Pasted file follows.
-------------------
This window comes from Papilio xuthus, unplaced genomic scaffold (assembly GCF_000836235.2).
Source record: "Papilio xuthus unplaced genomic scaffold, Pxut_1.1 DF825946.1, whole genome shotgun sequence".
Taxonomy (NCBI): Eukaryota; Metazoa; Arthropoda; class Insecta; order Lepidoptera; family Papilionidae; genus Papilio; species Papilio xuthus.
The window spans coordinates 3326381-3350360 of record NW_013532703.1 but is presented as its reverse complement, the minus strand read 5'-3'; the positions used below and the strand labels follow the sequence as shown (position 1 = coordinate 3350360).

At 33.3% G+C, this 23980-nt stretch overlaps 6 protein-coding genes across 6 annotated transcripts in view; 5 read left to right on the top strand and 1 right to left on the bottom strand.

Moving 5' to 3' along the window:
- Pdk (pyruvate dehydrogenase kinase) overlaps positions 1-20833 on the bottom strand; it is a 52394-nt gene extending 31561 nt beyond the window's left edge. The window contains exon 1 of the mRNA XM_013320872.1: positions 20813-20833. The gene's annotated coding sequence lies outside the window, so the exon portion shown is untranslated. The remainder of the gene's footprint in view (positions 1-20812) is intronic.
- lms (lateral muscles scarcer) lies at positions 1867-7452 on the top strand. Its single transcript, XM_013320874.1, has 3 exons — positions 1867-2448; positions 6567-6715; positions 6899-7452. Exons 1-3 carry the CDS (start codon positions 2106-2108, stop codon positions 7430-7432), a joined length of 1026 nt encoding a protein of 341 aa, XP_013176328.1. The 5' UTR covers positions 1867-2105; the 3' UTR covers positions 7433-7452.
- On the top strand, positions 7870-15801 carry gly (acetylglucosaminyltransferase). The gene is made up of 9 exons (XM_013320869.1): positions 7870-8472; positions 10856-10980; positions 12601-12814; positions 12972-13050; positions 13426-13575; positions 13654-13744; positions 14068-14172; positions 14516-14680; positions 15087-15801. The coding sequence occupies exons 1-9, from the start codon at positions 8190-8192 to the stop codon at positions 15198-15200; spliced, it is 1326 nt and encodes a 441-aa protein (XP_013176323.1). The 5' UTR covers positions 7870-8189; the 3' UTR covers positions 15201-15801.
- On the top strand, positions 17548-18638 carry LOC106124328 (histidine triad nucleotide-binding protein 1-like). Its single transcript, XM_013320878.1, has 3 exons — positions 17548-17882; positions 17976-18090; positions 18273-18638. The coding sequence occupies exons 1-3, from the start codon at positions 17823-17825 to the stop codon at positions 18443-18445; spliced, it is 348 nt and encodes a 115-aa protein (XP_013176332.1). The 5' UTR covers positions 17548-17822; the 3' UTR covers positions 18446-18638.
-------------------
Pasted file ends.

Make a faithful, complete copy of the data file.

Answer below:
This window comes from Papilio xuthus, unplaced genomic scaffold (assembly GCF_000836235.2).
Source record: "Papilio xuthus unplaced genomic scaffold, Pxut_1.1 DF825946.1, whole genome shotgun sequence".
Taxonomy (NCBI): Eukaryota; Metazoa; Arthropoda; class Insecta; order Lepidoptera; family Papilionidae; genus Papilio; species Papilio xuthus.
The window spans coordinates 3326381-3350360 of record NW_013532703.1 but is presented as its reverse complement, the minus strand read 5'-3'; the positions used below and the strand labels follow the sequence as shown (position 1 = coordinate 3350360).

At 33.3% G+C, this 23980-nt stretch overlaps 6 protein-coding genes across 6 annotated transcripts in view; 5 read left to right on the top strand and 1 right to left on the bottom strand.

Moving 5' to 3' along the window:
- Pdk (pyruvate dehydrogenase kinase) overlaps positions 1-20833 on the bottom strand; it is a 52394-nt gene extending 31561 nt beyond the window's left edge. The window contains exon 1 of the mRNA XM_013320872.1: positions 20813-20833. The gene's annotated coding sequence lies outside the window, so the exon portion shown is untranslated. The remainder of the gene's footprint in view (positions 1-20812) is intronic.
- lms (lateral muscles scarcer) lies at positions 1867-7452 on the top strand. Its single transcript, XM_013320874.1, has 3 exons — positions 1867-2448; positions 6567-6715; positions 6899-7452. Exons 1-3 carry the CDS (start codon positions 2106-2108, stop codon positions 7430-7432), a joined length of 1026 nt encoding a protein of 341 aa, XP_013176328.1. The 5' UTR covers positions 1867-2105; the 3' UTR covers positions 7433-7452.
- On the top strand, positions 7870-15801 carry gly (acetylglucosaminyltransferase). The gene is made up of 9 exons (XM_013320869.1): positions 7870-8472; positions 10856-10980; positions 12601-12814; positions 12972-13050; positions 13426-13575; positions 13654-13744; positions 14068-14172; positions 14516-14680; positions 15087-15801. The coding sequence occupies exons 1-9, from the start codon at positions 8190-8192 to the stop codon at positions 15198-15200; spliced, it is 1326 nt and encodes a 441-aa protein (XP_013176323.1). The 5' UTR covers positions 7870-8189; the 3' UTR covers positions 15201-15801.
- On the top strand, positions 17548-18638 carry LOC106124328 (histidine triad nucleotide-binding protein 1-like). Its single transcript, XM_013320878.1, has 3 exons — positions 17548-17882; positions 17976-18090; positions 18273-18638. The coding sequence occupies exons 1-3, from the start codon at positions 17823-17825 to the stop codon at positions 18443-18445; spliced, it is 348 nt and encodes a 115-aa protein (XP_013176332.1). The 5' UTR covers positions 17548-17822; the 3' UTR covers positions 18446-18638.